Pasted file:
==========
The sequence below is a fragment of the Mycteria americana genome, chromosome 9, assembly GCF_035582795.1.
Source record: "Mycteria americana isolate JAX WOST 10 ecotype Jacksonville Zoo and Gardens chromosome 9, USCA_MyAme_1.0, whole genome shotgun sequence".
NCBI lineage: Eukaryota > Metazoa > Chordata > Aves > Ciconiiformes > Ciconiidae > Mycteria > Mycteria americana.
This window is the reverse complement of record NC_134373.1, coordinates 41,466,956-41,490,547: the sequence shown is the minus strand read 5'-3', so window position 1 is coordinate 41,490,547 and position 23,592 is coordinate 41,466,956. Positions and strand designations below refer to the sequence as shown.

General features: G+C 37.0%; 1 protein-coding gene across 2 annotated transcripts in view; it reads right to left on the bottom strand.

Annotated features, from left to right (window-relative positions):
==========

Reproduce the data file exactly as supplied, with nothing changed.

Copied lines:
The sequence below is a fragment of the Mycteria americana genome, chromosome 9, assembly GCF_035582795.1.
Source record: "Mycteria americana isolate JAX WOST 10 ecotype Jacksonville Zoo and Gardens chromosome 9, USCA_MyAme_1.0, whole genome shotgun sequence".
NCBI lineage: Eukaryota > Metazoa > Chordata > Aves > Ciconiiformes > Ciconiidae > Mycteria > Mycteria americana.
This window is the reverse complement of record NC_134373.1, coordinates 41,466,956-41,490,547: the sequence shown is the minus strand read 5'-3', so window position 1 is coordinate 41,490,547 and position 23,592 is coordinate 41,466,956. Positions and strand designations below refer to the sequence as shown.

General features: G+C 37.0%; 1 protein-coding gene across 2 annotated transcripts in view; it reads right to left on the bottom strand.

Annotated features, from left to right (window-relative positions):